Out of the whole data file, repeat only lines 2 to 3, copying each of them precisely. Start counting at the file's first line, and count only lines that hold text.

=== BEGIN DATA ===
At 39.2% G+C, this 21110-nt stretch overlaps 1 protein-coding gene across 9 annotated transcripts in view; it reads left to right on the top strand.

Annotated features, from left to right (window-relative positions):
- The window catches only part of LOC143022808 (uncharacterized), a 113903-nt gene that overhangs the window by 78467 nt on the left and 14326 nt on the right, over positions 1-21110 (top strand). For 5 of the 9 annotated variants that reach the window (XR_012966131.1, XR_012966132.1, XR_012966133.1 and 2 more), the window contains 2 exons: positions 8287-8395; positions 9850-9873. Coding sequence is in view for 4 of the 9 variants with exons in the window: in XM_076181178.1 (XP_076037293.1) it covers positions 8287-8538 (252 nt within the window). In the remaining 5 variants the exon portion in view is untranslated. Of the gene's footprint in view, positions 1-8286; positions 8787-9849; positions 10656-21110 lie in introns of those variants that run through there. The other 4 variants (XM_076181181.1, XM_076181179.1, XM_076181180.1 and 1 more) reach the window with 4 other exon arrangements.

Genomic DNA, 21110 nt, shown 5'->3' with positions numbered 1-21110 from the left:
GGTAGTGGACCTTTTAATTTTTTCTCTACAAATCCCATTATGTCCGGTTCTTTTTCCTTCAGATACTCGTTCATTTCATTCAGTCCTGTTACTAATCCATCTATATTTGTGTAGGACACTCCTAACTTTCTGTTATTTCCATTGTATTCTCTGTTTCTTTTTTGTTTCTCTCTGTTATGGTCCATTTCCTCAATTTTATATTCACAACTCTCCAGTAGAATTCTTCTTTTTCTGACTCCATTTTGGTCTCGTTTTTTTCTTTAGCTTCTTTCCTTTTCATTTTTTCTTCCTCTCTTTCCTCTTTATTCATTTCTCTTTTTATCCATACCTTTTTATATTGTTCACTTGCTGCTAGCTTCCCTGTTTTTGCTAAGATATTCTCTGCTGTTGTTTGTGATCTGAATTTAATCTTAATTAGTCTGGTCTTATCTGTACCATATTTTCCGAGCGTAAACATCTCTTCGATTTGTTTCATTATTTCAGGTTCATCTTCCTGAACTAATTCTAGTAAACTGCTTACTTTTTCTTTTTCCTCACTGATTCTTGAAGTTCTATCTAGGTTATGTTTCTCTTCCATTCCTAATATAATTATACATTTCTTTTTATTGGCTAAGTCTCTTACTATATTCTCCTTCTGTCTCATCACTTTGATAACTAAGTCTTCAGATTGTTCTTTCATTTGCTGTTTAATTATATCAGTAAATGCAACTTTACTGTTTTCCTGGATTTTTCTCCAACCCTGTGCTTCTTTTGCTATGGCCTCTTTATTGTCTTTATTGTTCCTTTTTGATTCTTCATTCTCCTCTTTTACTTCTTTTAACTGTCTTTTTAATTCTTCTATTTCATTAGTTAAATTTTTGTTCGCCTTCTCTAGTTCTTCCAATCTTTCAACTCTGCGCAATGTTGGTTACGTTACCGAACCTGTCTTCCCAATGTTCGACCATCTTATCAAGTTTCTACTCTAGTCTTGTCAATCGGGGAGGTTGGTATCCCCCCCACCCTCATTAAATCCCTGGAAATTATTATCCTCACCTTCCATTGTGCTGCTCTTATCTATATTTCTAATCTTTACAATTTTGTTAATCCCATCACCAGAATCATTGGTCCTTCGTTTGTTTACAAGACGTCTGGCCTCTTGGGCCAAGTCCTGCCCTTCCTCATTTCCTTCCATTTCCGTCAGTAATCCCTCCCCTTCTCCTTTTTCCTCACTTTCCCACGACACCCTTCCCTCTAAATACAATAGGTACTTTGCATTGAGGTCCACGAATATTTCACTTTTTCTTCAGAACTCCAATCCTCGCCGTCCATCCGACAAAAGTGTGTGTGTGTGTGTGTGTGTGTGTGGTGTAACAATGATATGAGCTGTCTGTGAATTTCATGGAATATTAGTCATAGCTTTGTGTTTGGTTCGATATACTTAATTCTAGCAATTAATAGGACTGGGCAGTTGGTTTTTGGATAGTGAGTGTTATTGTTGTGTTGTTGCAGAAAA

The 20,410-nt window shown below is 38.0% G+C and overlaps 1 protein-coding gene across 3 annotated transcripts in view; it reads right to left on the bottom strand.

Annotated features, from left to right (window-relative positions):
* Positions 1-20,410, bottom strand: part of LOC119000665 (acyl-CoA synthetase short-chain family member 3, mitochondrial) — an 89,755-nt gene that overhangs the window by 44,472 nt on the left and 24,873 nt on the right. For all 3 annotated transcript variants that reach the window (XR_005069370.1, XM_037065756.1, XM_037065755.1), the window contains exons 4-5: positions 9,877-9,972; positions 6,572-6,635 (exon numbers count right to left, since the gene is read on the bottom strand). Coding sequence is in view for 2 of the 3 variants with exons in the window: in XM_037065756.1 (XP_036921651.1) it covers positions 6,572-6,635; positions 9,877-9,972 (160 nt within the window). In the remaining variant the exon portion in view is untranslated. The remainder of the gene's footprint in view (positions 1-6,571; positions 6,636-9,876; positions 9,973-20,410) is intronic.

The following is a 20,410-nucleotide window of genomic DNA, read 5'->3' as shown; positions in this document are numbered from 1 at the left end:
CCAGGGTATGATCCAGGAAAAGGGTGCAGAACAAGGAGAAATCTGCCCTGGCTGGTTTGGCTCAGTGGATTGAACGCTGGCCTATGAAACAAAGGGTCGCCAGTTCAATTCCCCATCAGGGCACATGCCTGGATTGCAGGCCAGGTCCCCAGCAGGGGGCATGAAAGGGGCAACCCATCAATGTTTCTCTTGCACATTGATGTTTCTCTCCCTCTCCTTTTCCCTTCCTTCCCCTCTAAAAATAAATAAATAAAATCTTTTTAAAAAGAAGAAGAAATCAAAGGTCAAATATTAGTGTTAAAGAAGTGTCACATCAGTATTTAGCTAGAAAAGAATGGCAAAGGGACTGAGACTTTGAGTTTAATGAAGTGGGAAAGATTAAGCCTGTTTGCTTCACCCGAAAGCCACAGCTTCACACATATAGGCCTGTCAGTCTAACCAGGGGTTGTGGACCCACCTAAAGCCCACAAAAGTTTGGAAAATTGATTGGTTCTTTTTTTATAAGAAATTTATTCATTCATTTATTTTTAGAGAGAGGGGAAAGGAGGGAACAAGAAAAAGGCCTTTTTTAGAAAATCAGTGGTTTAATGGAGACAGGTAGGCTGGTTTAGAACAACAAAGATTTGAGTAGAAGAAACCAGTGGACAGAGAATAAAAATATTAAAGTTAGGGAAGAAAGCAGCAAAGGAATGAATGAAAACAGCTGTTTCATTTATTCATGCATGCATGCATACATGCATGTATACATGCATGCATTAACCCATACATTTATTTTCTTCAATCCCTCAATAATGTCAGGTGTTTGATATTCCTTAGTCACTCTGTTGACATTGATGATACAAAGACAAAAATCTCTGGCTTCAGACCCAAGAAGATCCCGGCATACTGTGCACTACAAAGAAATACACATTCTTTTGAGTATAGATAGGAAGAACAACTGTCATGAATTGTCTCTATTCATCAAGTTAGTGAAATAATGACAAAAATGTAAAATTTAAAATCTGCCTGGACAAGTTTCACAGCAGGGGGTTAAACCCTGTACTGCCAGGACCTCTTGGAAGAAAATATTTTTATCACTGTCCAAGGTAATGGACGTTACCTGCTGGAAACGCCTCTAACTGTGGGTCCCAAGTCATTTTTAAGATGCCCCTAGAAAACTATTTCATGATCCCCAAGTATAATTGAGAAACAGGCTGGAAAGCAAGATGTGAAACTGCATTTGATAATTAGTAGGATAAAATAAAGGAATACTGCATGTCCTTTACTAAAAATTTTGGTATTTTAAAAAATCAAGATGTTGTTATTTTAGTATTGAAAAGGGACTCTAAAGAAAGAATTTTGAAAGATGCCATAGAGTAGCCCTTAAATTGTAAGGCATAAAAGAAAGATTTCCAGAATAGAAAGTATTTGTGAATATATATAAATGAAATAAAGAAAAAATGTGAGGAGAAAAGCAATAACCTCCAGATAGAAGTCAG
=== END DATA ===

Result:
Annotated features, from left to right (window-relative positions):
- The window catches only part of LOC143022808 (uncharacterized), a 113903-nt gene that overhangs the window by 78467 nt on the left and 14326 nt on the right, over positions 1-21110 (top strand). For 5 of the 9 annotated variants that reach the window (XR_012966131.1, XR_012966132.1, XR_012966133.1 and 2 more), the window contains 2 exons: positions 8287-8395; positions 9850-9873. Coding sequence is in view for 4 of the 9 variants with exons in the window: in XM_076181178.1 (XP_076037293.1) it covers positions 8287-8538 (252 nt within the window). In the remaining 5 variants the exon portion in view is untranslated. Of the gene's footprint in view, positions 1-8286; positions 8787-9849; positions 10656-21110 lie in introns of those variants that run through there. The other 4 variants (XM_076181181.1, XM_076181179.1, XM_076181180.1 and 1 more) reach the window with 4 other exon arrangements.